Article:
“Politics is not just theatre; it’s Showbiz.” — Frank Underwood
The intermission in Frank and Claire’s marriage has come to a close. It’s undeniable their marital partnership is solely for the purposes of ruling the free world, and yet, there’s a real sense that something — or perhaps someone — is missing in their marriage.
For a long time, it was Edward Meechum who served as the couple’s third. The holy trinity of their bond created a triangular balance of power, desire, and trust. Claire and Frank don’t know how to be together as a twosome — they’re unable to provide for the other all the creature comforts and intimacy they require.
Enter Tom Yates. A man who not only gained the confidences of the President, but was also able to see both Claire and Frank for who they really are. Despite the fact his book is now being published as fiction, his perceptive account of their lives positions him as a possible foe that could publish a damning portrait. But he could be a great ally, one who not only gives Claire the piece of mind that she and her husband are understood — but also a writer with the tools to help the world understand the Underwoods.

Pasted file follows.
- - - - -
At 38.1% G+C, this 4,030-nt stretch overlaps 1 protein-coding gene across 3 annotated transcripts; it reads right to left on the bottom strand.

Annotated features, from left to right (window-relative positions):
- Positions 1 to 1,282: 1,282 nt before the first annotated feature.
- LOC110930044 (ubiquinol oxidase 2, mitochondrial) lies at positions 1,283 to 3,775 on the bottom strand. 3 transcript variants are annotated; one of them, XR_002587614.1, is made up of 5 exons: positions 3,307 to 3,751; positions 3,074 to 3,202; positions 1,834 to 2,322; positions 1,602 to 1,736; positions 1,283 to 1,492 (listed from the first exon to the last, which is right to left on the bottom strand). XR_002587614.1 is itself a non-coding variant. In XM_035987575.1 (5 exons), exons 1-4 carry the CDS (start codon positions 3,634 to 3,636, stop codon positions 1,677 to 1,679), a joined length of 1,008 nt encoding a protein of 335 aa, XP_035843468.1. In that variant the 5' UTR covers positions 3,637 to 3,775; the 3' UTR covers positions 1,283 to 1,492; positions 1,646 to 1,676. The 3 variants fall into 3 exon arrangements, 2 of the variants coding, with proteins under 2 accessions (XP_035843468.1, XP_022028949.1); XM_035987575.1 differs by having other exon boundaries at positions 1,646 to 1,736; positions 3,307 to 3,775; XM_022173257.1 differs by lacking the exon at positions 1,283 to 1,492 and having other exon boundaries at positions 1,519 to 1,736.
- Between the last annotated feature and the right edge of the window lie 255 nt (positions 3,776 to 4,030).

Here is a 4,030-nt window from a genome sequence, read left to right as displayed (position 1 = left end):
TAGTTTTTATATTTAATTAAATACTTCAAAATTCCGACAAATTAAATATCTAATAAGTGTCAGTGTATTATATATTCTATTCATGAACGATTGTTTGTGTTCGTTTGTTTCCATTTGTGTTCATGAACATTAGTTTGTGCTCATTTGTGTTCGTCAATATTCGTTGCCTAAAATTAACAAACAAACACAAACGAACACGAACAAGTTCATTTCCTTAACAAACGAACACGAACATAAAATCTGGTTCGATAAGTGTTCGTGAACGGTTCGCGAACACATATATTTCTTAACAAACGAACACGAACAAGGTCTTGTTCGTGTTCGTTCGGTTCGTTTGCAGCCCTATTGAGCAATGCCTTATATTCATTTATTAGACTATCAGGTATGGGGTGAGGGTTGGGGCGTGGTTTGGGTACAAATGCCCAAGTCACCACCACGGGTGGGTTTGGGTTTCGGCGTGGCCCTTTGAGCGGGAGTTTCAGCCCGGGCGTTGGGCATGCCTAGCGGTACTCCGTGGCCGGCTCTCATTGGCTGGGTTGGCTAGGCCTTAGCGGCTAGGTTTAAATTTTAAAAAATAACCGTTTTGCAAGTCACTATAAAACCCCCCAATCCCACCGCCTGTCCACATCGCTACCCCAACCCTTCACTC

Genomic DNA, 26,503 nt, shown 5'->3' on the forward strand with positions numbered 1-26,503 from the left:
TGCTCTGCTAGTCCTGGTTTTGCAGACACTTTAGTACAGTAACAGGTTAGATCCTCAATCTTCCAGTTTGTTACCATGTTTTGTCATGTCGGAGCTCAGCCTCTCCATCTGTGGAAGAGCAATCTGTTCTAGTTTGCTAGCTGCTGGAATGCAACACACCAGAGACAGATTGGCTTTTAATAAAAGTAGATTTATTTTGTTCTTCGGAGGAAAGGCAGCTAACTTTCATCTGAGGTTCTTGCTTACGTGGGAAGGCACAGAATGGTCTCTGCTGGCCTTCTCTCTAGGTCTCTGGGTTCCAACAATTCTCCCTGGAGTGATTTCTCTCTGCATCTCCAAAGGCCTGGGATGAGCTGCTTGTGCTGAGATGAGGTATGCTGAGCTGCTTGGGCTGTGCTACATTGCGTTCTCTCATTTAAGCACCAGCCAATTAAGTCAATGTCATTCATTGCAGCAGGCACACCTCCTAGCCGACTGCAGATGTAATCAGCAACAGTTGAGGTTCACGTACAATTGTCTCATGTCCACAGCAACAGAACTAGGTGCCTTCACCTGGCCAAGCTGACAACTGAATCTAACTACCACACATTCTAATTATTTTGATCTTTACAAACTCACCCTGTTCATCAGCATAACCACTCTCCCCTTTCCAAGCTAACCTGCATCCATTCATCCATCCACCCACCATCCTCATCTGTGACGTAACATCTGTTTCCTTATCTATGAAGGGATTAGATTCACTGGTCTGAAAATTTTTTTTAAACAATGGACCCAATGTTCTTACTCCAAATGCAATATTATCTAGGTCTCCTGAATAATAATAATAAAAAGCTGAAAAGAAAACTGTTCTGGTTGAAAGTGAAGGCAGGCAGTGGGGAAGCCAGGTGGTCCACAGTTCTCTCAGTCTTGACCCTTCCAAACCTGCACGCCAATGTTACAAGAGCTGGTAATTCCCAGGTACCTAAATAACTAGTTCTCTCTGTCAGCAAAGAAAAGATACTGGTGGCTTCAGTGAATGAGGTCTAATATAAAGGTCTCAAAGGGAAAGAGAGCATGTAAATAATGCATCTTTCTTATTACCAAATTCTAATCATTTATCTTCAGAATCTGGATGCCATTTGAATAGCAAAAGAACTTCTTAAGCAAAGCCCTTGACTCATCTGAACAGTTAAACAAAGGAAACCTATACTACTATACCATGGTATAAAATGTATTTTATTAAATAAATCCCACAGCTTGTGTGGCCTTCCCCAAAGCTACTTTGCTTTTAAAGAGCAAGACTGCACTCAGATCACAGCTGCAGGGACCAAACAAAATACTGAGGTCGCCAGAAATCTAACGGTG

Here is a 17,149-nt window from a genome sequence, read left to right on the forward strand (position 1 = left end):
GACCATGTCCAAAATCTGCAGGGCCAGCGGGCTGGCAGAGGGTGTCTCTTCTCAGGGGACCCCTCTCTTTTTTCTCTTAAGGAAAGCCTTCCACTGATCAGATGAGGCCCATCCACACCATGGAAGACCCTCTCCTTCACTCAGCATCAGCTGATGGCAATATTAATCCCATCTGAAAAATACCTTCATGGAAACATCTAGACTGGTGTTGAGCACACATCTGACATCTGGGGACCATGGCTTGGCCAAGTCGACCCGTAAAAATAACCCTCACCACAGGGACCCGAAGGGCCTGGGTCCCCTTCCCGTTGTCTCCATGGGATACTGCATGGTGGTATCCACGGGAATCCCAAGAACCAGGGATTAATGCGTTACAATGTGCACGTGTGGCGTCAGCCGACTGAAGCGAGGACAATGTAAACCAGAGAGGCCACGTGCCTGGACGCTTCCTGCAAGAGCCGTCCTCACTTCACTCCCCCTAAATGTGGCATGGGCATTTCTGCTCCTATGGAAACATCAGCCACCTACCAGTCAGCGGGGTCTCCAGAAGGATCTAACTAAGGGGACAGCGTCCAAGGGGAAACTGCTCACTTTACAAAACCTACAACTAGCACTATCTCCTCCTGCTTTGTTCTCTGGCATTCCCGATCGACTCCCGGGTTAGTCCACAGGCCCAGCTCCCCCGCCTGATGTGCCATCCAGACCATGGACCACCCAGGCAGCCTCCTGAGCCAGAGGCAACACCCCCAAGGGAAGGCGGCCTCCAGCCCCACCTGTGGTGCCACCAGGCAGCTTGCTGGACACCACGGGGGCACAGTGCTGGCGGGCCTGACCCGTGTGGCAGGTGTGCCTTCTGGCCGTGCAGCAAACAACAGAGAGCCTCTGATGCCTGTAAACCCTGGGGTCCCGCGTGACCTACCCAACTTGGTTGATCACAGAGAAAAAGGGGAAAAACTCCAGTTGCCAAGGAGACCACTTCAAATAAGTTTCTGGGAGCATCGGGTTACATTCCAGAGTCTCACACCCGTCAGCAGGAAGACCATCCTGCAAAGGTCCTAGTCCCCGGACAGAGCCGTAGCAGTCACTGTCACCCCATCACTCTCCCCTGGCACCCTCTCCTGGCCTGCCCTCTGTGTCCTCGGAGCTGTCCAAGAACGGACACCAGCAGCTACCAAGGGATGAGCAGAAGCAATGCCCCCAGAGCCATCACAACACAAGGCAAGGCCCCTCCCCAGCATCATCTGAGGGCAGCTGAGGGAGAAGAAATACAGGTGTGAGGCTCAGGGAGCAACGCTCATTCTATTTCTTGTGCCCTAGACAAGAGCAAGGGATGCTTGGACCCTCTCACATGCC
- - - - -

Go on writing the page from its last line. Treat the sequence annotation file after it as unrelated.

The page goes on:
That is, if the Conways don’t get to him first.
Will and Hannah speak with sweet tongues to woo Tom into releasing his book before the next election. Hannah really does like his writing, but Will thinks the main character in the novel is a pussy. Tom’s too Zen and a little too clever to fall for their posturing, and is merely there out of curiosity. Hannah’s BFF is the editor of Vanity Fair, and they promise him a feature on the next issue.
Glamour and fame aren’t the first priorities for Yates. He’s a creature of curiosity, a writer if I ever saw one, who’s more interested in why people do what they do, than something like money.
“People want to believe it, even though it’s not true.” — Frank Underwood
He decides to go with Claire and Frank. Claire makes it clear that she won’t be giving a tell-all version of her life, but rather he’ll have to watch. She wants to be seen for who she truly is, totally understandable given that her own husband can’t stand to look at her naked body as he help her with her towel when she gets out of the bath.
The beautiful Conways have to think on their feet, and using the power of the magazine decide to have General Brockhart on the cover—oh and he’ll be running with Conway as his VP.